Some companies have found themselves carrying out six months of work only to have nothing to show for it come the end. This is painful, but advance payment can make sure this never happens.


Requiring payment before the work begins is a great way to keep the cash flowing. Be aware that this is increasingly regular and won’t raise too many eyebrows.


If someone does complain about the requirement to make an advance payment, it should raise a red flag over whether they’re reliable payers.


  1. Contract Pauses


SEO campaigns don’t always go according to plan. Sometimes it’s necessary to regroup and recharge. But not all contracts will allow pausing.


If you as a business want to pause the contract, you should have this option. But there should be a maximum time for pausing to protect the client. An indefinite pause isn’t acceptable because it forces the client to sit on tenterhooks for a project that may never start again.


There should be a notification period to begin the pause. 30 days is acceptable. Advance notice allows the client to prepare. They can assign staff to other projects and alter their workflow. Sometimes advance notice to begin a project again is also necessary, especially if the SEO consultancy is busy with a range of other projects.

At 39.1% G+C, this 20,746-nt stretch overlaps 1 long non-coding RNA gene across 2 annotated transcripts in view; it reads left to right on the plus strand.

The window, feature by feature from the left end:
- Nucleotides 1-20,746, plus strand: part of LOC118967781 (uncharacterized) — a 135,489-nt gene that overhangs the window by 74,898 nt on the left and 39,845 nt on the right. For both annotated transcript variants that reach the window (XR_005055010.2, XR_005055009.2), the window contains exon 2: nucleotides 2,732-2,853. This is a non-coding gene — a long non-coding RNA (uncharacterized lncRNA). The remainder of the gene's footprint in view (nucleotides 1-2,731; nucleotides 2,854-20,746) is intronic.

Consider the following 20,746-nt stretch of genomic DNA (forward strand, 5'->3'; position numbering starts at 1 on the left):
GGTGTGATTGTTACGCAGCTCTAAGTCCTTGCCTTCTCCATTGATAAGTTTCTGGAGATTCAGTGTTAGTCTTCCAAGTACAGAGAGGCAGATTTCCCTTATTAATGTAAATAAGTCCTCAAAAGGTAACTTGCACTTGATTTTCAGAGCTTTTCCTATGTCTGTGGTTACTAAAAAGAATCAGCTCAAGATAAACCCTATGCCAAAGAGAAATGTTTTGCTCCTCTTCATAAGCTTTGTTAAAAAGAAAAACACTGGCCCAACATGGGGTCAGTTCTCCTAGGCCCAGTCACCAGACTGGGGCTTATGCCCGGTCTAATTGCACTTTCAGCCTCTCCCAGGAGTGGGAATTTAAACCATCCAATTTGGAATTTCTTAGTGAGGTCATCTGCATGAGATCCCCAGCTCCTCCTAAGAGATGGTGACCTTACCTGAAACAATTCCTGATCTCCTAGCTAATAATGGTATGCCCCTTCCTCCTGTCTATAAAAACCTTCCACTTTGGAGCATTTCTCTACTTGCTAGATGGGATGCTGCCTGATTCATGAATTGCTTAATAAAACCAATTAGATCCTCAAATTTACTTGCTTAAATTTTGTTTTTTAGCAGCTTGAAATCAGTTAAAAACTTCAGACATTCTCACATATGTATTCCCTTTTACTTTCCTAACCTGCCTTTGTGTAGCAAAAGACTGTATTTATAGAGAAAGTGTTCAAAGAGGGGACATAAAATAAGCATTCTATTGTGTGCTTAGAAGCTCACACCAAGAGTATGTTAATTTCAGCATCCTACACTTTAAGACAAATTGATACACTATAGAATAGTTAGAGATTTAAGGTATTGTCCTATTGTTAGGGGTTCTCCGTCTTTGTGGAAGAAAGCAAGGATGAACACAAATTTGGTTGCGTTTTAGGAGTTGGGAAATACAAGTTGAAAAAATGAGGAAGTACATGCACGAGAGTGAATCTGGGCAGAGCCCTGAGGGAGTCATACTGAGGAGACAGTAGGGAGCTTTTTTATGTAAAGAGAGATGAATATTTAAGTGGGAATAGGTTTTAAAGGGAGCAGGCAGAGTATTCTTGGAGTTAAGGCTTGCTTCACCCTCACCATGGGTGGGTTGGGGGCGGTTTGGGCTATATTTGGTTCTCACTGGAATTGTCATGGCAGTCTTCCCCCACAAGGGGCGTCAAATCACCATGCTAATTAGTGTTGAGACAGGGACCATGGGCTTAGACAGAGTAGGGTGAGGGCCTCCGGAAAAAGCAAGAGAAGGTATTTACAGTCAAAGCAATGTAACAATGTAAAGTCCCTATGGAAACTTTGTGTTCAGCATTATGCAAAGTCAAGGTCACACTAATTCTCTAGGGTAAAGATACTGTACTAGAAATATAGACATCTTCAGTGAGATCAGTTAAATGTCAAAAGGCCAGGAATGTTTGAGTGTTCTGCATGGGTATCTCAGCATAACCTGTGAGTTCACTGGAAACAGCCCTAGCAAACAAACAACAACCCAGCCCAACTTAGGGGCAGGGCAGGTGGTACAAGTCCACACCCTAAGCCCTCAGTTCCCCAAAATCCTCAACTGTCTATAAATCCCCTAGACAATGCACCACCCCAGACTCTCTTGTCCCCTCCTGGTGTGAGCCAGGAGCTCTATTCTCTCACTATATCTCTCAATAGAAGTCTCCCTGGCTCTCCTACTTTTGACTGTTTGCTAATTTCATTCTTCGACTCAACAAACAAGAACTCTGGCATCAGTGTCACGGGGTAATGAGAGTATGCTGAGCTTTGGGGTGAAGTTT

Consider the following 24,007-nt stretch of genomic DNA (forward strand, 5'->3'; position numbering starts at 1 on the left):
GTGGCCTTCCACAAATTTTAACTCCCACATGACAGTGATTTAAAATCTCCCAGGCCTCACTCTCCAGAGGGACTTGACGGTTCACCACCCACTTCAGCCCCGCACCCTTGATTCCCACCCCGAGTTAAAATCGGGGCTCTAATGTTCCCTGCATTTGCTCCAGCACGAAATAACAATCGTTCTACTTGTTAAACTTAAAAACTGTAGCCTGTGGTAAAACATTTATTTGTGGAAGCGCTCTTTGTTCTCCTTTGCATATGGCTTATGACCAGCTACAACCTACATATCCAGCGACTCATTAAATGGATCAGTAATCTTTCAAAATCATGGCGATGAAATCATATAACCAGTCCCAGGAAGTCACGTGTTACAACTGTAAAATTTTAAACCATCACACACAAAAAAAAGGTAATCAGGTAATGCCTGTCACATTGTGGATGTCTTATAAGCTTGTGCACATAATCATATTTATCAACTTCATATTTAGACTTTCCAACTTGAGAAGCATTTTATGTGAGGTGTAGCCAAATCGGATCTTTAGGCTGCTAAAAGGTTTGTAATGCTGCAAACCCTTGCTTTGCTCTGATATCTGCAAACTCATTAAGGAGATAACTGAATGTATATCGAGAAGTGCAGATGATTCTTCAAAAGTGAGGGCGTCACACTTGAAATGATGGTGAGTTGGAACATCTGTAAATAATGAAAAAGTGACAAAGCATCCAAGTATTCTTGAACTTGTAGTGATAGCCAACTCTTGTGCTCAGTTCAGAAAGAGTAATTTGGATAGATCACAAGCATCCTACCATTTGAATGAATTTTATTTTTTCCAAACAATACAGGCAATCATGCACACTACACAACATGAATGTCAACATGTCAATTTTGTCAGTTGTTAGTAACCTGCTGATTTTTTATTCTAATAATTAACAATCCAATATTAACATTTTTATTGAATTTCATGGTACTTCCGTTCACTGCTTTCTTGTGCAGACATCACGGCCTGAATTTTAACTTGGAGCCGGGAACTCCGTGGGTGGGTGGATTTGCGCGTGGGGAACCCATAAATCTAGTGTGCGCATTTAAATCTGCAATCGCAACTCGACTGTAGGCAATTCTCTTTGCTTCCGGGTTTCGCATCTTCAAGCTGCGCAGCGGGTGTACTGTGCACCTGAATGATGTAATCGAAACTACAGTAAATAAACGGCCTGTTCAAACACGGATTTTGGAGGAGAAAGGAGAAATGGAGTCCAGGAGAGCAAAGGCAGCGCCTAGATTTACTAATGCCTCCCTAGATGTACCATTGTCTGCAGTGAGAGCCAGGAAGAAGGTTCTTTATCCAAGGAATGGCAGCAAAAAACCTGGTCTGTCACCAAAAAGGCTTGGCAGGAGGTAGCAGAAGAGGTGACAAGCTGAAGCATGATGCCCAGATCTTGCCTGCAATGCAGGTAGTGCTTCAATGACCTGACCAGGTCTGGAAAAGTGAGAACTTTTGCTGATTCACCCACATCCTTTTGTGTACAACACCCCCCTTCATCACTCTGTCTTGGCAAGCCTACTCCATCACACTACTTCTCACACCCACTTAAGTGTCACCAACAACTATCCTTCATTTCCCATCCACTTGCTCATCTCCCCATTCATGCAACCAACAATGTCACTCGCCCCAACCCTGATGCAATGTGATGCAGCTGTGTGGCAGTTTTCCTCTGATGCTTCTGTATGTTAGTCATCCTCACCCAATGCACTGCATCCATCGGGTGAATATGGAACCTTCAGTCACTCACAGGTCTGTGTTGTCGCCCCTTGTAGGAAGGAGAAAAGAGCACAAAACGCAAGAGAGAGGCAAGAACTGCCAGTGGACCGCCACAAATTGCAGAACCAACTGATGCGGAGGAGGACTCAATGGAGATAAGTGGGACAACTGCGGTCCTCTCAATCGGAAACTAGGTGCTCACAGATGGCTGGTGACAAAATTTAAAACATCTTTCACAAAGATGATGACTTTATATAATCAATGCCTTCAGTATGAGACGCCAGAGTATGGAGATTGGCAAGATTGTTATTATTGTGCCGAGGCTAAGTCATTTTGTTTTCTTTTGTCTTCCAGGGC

Allowing for contract pauses is entirely a personal decision and a lot of companies don’t like them.


They dredge up one big problem in that they leave a question mark over prices. Are legacy prices grandfathered in when a contract restarts or do the prices go up?


Another option to deal with pauses is to simply end the contract upon a pause and begin a new one should the project restart.


  1. Be Clear About Termination Requirements


Both sides should have the opportunity to terminate a contract before it ends, for any reason they see fit.


They may decide it’s because they aren’t getting the results they want or they simply don’t have a good working relationship. Whatever the reason, there should be facilities within the contract to allow this.


The termination requirements should be crystal clear. Here are some areas of termination you should include:


  • How much notice does the client need to give?
  • Does the notice need to be in writing?
  • Are there any situations where termination isn’t acceptable?


Be very clear in this section otherwise it could lead to some serious misunderstandings. They should be agreed upon to take into account the needs and requirements of both sides.




Contracts can be painful, but they’re a vital part of any negotiation. A contract shouldn’t take up more than a few pages. They don’t have to be the legal bibles you think. Keep it simple and make sure the layperson can understand them.


There are plenty of templates online, but it’s always good to have a legal expert look them over. You don’t want to discover any errors or omissions after the project has begun.